February 28, 2014
Digital marketing, at its core, is rooted on the basis of performance. Even in the case of Branding campaigns, where conversion metrics are not necessarily the foremost concern, advertisers want to know that their dollars were spent wisely; and, more often than not, website analytics are a strong indicator of how well-received a brand initiative was within the target audience.
Whether promoting a brand’s image or focusing on a specific Direct Response goal, the question on every marketer’s mind is, undoubtedly, ‘who gets the credit for performance’? While it’s often posited as a self-serving inquisition, assigning accurate credit to various marketing initiatives, also known as attribution, is very much an important metric for determining the success (or lack thereof) of any campaign.
We need to go further
Even though digital marketing has become extremely advanced, the one area where the industry has lagged is in this one. Attribution has mainly become one of “last click” or “last view”; meaning whichever advertising a consumer sees or interacts with just before the determined goal wins 100% of the credit for that conversion.
You don’t need to be an expert to see how flawed that thought process is.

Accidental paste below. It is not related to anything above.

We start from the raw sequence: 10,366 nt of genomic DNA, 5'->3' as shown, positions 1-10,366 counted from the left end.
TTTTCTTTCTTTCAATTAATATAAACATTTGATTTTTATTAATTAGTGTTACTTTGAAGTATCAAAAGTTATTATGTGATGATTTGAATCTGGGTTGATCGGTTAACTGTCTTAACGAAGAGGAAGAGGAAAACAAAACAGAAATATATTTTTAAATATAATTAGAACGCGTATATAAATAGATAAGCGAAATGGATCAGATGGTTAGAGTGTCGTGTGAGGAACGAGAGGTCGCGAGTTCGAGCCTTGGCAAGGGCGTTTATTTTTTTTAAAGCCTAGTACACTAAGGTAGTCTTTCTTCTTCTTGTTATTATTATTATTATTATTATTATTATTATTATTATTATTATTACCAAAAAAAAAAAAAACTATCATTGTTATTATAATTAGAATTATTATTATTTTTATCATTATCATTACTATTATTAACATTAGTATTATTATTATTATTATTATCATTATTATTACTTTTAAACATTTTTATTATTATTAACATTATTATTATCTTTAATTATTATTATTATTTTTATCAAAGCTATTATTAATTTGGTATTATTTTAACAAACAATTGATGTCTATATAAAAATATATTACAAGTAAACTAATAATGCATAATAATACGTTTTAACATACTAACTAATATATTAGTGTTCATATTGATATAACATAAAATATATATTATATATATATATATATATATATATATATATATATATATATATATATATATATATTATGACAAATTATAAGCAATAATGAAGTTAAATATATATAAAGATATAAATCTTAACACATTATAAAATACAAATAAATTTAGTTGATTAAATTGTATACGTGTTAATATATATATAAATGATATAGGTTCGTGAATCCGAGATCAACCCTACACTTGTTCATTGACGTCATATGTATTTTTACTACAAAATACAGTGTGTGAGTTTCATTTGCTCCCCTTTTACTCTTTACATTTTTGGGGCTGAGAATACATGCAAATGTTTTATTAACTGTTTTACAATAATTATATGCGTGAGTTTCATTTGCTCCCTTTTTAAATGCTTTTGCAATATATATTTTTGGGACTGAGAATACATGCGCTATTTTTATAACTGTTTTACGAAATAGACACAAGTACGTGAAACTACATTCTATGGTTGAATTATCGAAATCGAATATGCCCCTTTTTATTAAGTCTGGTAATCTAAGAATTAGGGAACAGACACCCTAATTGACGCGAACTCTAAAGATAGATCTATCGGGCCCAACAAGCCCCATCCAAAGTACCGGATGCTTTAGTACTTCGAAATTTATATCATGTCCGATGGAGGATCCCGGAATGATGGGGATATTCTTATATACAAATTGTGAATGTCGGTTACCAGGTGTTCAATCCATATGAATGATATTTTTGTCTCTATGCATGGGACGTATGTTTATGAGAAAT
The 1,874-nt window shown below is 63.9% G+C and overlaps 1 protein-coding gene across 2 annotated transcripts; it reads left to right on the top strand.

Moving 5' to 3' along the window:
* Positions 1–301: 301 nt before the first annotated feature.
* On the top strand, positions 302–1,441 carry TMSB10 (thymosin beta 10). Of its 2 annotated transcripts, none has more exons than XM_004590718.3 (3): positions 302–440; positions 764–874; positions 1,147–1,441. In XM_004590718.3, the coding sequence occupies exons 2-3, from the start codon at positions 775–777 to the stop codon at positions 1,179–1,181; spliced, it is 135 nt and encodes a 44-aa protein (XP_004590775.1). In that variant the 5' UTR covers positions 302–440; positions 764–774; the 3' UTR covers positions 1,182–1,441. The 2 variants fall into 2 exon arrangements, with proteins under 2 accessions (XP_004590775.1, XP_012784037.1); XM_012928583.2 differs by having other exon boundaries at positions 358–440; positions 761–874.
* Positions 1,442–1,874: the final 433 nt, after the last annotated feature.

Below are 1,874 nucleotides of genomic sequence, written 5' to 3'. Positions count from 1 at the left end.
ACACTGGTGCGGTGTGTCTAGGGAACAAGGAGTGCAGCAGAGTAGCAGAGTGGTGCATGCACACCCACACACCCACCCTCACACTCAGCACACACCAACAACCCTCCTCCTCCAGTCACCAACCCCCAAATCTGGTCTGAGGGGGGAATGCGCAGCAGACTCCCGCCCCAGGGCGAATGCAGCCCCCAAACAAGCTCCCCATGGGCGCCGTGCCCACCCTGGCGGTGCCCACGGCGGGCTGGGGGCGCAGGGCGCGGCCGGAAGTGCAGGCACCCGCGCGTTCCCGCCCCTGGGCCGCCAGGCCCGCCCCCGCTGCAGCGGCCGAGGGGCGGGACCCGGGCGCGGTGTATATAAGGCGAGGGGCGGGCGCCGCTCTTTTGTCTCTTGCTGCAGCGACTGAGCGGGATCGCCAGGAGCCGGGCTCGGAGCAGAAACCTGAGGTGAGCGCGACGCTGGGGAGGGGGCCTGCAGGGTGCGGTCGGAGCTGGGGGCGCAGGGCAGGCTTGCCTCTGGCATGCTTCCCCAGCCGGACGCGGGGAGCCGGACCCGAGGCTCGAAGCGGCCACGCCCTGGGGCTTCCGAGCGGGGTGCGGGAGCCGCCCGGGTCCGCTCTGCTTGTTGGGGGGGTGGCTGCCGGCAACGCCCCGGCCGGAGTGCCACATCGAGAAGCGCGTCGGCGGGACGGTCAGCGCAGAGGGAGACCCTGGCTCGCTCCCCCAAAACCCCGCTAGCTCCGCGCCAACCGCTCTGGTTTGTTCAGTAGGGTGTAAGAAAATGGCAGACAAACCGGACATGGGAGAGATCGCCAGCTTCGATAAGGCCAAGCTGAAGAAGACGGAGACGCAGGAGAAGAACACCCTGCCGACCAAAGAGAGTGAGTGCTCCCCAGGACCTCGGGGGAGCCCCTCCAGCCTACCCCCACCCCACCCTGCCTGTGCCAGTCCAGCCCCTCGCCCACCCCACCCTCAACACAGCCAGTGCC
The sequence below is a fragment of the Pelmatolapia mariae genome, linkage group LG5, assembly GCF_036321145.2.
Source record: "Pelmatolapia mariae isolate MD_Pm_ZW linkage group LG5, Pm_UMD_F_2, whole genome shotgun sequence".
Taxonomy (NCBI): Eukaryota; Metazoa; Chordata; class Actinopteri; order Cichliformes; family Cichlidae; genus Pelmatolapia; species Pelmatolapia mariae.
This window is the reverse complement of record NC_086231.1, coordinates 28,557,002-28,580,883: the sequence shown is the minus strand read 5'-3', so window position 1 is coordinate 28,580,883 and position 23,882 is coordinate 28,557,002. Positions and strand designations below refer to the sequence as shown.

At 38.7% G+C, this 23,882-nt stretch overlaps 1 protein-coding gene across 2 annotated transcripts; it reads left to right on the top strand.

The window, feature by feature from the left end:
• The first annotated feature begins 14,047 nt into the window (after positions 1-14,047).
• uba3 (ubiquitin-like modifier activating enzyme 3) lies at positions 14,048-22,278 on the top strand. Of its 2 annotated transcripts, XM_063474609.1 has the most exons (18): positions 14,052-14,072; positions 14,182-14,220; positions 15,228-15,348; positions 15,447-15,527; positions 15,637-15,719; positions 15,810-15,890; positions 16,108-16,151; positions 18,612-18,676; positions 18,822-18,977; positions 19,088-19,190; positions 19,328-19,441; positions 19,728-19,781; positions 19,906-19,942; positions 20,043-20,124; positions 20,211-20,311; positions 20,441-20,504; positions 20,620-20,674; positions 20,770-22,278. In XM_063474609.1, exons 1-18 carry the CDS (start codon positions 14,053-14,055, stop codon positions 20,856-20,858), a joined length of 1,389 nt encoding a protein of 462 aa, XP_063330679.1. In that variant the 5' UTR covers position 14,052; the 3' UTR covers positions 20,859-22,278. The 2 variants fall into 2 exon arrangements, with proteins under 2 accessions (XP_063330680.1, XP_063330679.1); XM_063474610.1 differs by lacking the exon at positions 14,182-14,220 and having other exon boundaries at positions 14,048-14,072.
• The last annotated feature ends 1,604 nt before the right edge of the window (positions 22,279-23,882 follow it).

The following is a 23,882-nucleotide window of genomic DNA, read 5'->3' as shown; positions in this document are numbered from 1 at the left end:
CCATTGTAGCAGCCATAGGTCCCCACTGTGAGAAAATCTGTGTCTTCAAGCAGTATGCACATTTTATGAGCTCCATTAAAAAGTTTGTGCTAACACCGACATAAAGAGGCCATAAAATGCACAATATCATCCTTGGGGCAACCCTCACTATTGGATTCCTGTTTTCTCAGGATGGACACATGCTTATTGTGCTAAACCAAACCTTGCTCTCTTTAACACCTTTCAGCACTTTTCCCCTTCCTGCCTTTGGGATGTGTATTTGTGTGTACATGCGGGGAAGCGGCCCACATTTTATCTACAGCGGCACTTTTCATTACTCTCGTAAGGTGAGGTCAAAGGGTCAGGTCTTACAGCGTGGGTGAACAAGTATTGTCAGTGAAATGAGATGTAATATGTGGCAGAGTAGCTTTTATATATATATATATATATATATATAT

Luckily, in the past few years, advertising agencies and technology companies have began to understand the importance of not just the last click, but of all touch points before a conversion takes place. Google Analytics, a standard for many advertisers’ websites, does now provide multi-channel attribution information (which will be covered in this blog next month). However, as some of us can attest, most advertisers are not exactly jumping at the chance to give their agencies or publishing partners access to their analytics data. In this common occurrence, relying on this platform for attribution reporting is simply not an option.
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February 19, 2014
We asked EIMers one simple question: What are your favorite apps?
The responses were overwhelming. In fact, we learned a little bit about how everyone spends their free time. We travel, eat out, exercise, think, create, share, joke, and even get a little work done.
With tens of thousands of available apps to choose from, it’s always interesting to see which become necessary tools for our lives, which in turn helps us understand how to help others build, market, or improve their own apps.
Here’s how our staff weighed in.